October 3, 2023

Security researchers have launched a new hub for scanning and hunting files which is dubbed as YARAify, the defensive tool is designed to scan suspicious files against a large repository of YARA rules.

YARA is an open-source tool for pattern matching that allows anyone to write their own rules to detect issues such as malicious or suspicious files.  According to the researchers, YARAify was created to facilitate the handling of YARA rules, which he described as powerful but difficult to handle.


YARAify can scan files using public YARA rules and integrate both public and non-public YARA rules. Researchers can use the tool to scan files using open and commercial ClamAV signatures, set up hunting rules to match both YARA rules and ClamAV signatures and link YARAify to other tools via API.

YARA rules can be used to “allow a net to be cast wide and then gradually refined” during threat hunting, as researchers focus in on malware strains. But YARA rules are powerful because they can describe not just the content of an executable, but also its behavior. This helps researchers track malware families, even as they adapt.

Before the release of YARAify, malware hunters had to find YARA rules across platforms and git repositories, without a direct way of sharing them and with no consistent naming convention.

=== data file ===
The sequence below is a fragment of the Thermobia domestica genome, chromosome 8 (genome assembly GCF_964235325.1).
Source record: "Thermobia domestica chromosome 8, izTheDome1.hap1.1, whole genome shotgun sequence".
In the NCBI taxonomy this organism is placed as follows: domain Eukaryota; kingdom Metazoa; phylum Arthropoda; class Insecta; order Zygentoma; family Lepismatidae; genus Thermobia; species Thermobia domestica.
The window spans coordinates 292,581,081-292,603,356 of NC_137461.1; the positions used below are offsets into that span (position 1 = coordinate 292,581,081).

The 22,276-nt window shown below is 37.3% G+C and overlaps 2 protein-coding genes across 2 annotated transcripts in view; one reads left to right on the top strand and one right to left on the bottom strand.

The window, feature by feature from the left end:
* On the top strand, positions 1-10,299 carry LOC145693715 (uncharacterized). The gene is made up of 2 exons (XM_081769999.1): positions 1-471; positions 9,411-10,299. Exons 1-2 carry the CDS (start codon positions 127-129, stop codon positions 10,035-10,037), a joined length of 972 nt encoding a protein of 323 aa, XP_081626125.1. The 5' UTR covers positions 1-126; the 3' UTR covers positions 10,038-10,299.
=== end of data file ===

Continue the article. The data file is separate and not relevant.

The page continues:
We decided to launch the YARAify platform to the public to allow anyone to share their YARA rules with the community in a structured way and to use those to hunt for suspicious and malicious files seen within the Abuse.ch universe.

Researchers note

YARA rules have been used by several organizations and individuals in the past and have helped numerous security researchers spot dangerous threats.


For instance, in February 2021, FireEye used YARA rules during the events surrounding its data breach. The tool was also used months later by Microsoft to find evidence of the infamous Emotet botnet.

YARAify was developed by security researchers at Abuse.ch, a project from the Institute for Cybersecurity and Engineering (ICE) at the University of Applied Sciences at Bern, Switzerland.

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